Tuesday, June 28, 2016

Sharpening the Axe!

One of the biggest dilemmas that every team starting up from scratch faces, do you invest time on things which are not getting you any learning about the problem that you are trying to solve and what the customer thinks. Over the past few months, time and again I have come face to face with this dilemma. Today, I was pondering over the choices I made and whether there was any consistency in choices. In retrospect, there have been a few mistakes, but there have been some good decisions as well.

Mistake #1: UI/CSS Framework

When I started work, my choice of CSS framework was Bootstrap. It was something I was familiar with, had good documentation and was used widely. If I would get stuck somewhere, the probability of finding an answer on stackoverflow or elsewhere was higher since so many people use bootstrap.
Instead of customizing it from scratch, I could use a freely available and customizable template. This is exactly what I did in the beginning and used the same bootstrap template in the desktop app as well as the landing page of the website.

This was a choice I should've stuck to. However, I came across a situation where I was looking for a particular UI component in react and did not find a good one which was using bootstrap (Looking back, I feel the perception of what was good was flawed.) Material UI seemed to be the rage, but in my quest to be different,  I ended up trying WinJS.react and Winstrap. This is an example of one of those classic mistakes which one makes when working alone. This was so obviously a bad choice, yet somehow I made it. Its not that I had to redo a lot of stuff. I wasn't very far in my project and the time I lost due to this was probably less than a week. But that IS A LOT OF TIME! In the end, when I came across Materialize.css I chose that and have been happy with my choice. Material design guidelines on color etc mean that my app does not look completely amateur from the design perspective.  But I do feel that sticking with bootstrap, I would have been able to get the app in the hands of the first five users quicker.

Mistake #2: Not resolving Webpack issues

Webpack is quite awesome! But to get a feel of all its awesomeness there is a learning curve. The reason I wanted to use webpack was because in my code I was using all these bleeding edge Ecmascript features which are still TC39 proposals, e.g. async/await, import etc. Thanks to Babel, this is possible. However, there way people have suggested to use Babel in Electron is to let the transpiling happen at runtime using babel-register. I continued with this approach because it resolved the errors I was getting. However, this meant that even for the most simple css change in one of my react components, I had to rerun the whole electron app.  The time taken for the app to start itself was getting larger, due to all the runtime transpiling happening every time.  What I wanted was Hot-Module-Replacement to save on the time which I was losing every time that I ran the app. Also, transpiling during runtime would make the MVP too slow on startup and was not giving the feel of a native app.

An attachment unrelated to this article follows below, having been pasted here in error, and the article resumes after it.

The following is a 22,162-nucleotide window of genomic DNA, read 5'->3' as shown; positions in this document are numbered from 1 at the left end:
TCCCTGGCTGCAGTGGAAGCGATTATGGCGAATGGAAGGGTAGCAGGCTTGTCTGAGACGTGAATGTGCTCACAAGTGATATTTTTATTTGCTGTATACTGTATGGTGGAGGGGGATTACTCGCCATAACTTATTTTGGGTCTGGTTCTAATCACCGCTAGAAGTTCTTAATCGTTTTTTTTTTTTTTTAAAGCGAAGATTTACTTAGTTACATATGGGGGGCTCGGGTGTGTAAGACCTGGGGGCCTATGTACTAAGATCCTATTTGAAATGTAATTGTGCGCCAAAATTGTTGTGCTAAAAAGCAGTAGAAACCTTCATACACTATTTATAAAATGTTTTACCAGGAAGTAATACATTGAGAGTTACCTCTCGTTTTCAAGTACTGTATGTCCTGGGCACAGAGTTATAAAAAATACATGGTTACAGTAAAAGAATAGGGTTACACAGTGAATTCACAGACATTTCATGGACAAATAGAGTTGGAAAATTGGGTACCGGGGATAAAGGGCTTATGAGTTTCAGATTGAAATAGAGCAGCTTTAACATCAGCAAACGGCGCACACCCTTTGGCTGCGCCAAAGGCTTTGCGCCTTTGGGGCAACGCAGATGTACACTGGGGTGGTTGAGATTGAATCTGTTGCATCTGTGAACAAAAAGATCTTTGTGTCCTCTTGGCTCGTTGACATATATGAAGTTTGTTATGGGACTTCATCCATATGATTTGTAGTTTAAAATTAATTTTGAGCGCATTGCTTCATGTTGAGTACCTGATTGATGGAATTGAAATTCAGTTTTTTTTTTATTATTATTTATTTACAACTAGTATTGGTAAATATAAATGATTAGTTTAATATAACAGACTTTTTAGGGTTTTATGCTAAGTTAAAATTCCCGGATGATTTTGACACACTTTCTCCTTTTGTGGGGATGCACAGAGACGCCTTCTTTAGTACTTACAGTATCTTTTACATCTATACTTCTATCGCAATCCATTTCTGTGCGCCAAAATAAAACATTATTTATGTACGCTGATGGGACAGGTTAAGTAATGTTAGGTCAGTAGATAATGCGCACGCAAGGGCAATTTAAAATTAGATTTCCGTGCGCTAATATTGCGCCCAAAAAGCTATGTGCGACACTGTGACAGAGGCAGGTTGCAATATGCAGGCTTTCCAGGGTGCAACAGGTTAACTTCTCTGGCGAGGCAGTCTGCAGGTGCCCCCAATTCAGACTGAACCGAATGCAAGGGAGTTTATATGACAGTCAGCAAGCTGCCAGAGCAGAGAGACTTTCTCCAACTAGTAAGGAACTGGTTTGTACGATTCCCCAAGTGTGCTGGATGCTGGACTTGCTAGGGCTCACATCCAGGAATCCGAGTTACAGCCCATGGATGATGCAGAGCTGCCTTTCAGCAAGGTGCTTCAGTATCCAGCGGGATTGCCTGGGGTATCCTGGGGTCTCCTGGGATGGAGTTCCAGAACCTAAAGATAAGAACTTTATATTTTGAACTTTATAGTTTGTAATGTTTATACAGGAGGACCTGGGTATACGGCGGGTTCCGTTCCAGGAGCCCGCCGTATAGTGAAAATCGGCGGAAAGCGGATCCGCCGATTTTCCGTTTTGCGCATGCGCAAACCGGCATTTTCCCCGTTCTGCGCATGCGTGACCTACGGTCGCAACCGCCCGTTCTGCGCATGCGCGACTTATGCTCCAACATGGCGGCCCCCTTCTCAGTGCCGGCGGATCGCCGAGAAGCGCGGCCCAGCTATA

I tried integrating webpack and failed due to an error which I could not resolve nor could I find a solution on the internet. Worried that this was delaying getting the app into the hands of the first users, I let that branch of code remain and continued work on other features. I got back to that branch and fixed the issues after a full 30 days. Today, I got hot-module-reload to work as well and I can see just how much time would have been saved if I had fixed the issues earlier.

Good decision #1: Integrating flow-type and refactoring code

I did end up spending a month or so refactoring the code to use flow-type and Immutable.js. However, as the code has gotten more complicated, the investment in implementing these technologies has paid of by time saved catching bugs/errors which would have otherwise taken a lot more time to find and fix. At this stage, I have not implemented any automated testing, as that seems overkill for the MVP. But I will get to those very soon.

So the last few months have been a mix. I do sometimes get criticism that I have not followed the philosophy of "The Lean Startup", something which I myself advocate fiercely to others. My explanation for this has been that I am solving a pain point which I have. There is a minimum that I expect from my app before I give it out to other to try. Perhaps my perception of that minimum is biased, and I could have gone more minimal and learnt first hand from users. But from time to time, I have shown the progress to some of the first five users and the response has been positive. By positive, I do not mean, "Oh you are doing good", but "Oh I want that" Real feedback will only come once the app is in their hands.

I was speaking to an ex-teammate who, along with a few other ex-teammates, is working on his own startup. He was narrating how they have slowed their initial sales push because they need time to incorporate all the learning from their initial customers into their product.

I expect a tremendous amount of learning once I get the app in the hands of the initial users. Once all that feedback starts to come in, I will have to move fast. The time invested in setting up things like webpack-hot-reload or flow will pay off by allowing me to move at a faster pace when needed.

The key takeaway thought which I had today was something which I have had for years now. Invest time in sharpening the axe.

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